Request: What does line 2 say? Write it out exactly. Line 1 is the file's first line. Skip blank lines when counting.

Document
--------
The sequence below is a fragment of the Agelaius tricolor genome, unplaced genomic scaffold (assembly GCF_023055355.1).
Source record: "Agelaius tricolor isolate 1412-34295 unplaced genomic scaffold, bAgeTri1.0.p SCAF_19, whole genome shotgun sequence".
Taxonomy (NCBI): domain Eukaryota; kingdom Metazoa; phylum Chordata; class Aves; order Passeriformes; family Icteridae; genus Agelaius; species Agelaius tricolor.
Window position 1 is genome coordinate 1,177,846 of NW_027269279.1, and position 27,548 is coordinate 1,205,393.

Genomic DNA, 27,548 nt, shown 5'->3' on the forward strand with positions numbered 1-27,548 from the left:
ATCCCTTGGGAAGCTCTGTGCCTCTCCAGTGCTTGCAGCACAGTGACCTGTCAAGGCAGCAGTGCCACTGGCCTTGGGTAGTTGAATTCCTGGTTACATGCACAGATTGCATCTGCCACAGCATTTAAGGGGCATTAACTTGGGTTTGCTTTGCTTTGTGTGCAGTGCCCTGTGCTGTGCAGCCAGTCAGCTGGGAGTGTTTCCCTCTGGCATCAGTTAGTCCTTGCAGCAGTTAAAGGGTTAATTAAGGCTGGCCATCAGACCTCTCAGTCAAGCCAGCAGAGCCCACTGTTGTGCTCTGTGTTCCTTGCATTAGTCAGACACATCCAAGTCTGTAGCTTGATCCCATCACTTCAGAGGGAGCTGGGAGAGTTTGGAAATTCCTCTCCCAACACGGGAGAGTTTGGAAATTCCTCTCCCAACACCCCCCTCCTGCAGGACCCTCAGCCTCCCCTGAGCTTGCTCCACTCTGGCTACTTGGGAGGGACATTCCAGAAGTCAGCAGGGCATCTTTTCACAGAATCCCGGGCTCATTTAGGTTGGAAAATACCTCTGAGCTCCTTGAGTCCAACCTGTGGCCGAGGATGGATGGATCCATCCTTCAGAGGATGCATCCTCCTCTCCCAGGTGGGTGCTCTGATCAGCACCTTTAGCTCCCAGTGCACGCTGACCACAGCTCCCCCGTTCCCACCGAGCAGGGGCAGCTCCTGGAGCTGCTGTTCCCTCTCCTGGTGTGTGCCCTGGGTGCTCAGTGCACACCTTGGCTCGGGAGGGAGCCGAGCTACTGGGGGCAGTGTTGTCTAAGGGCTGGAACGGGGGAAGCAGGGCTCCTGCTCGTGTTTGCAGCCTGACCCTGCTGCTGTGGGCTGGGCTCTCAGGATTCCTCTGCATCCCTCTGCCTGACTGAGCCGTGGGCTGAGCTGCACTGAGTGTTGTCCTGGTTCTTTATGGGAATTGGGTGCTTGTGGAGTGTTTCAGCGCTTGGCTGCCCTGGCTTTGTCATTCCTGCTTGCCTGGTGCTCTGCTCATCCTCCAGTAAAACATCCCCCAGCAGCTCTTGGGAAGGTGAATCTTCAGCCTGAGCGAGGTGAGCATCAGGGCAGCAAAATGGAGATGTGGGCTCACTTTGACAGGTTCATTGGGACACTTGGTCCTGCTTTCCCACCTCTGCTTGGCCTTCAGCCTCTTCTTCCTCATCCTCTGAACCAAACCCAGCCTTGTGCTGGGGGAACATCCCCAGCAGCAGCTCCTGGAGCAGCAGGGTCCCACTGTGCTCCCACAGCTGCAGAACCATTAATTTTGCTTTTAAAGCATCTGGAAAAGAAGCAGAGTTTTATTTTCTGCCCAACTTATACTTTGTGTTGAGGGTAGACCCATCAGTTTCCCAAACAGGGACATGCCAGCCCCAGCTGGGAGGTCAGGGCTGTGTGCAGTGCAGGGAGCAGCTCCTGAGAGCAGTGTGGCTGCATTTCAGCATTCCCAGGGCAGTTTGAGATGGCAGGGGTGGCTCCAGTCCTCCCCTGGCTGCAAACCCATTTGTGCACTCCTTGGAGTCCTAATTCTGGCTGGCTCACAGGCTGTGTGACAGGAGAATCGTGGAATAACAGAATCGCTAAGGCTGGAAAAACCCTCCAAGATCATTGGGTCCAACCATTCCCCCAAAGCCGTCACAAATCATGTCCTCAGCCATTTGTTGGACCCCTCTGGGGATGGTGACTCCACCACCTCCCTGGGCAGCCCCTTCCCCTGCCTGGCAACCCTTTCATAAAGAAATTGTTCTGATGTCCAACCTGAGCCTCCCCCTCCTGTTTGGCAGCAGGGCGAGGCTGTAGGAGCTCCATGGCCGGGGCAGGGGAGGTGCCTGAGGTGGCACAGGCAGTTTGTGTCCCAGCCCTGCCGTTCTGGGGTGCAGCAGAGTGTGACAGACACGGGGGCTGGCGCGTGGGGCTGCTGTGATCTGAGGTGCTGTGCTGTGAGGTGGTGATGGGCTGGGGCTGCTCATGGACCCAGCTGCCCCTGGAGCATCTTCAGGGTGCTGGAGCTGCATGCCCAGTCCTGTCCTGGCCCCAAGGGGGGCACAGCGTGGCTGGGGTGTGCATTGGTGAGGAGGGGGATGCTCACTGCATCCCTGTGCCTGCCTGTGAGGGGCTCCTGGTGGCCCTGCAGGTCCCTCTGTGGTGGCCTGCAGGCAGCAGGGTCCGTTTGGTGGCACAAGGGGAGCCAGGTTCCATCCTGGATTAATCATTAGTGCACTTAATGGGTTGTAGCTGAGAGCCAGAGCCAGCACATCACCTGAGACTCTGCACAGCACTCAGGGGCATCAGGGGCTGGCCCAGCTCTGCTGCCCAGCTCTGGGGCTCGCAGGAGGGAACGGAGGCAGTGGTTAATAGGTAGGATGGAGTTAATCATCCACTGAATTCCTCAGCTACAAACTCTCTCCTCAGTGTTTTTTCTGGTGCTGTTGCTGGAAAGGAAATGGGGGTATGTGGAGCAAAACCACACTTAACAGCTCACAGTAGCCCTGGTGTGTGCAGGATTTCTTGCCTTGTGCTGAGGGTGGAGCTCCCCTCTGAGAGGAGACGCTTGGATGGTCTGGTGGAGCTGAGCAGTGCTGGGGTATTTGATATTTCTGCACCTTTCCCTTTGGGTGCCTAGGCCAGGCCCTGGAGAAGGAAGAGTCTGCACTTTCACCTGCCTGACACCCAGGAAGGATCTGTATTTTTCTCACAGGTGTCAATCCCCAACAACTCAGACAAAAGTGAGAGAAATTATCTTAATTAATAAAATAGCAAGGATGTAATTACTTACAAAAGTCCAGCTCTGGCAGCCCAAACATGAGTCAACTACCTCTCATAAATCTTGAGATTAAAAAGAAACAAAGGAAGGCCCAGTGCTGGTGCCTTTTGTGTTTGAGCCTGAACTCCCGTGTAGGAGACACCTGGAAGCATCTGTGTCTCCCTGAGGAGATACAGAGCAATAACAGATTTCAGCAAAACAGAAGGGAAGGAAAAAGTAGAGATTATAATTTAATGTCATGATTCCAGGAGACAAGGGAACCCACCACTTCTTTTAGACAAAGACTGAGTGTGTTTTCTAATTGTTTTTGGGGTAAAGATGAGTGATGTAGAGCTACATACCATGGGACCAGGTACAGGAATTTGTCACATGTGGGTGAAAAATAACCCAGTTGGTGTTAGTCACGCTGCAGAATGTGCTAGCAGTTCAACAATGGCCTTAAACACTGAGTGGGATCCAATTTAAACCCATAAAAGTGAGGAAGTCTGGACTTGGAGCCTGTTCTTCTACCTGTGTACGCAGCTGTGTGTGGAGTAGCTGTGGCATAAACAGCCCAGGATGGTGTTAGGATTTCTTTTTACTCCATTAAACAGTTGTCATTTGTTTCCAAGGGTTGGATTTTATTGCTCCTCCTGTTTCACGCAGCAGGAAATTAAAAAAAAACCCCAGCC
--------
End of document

Source record: "Agelaius tricolor isolate 1412-34295 unplaced genomic scaffold, bAgeTri1.0.p SCAF_19, whole genome shotgun sequence".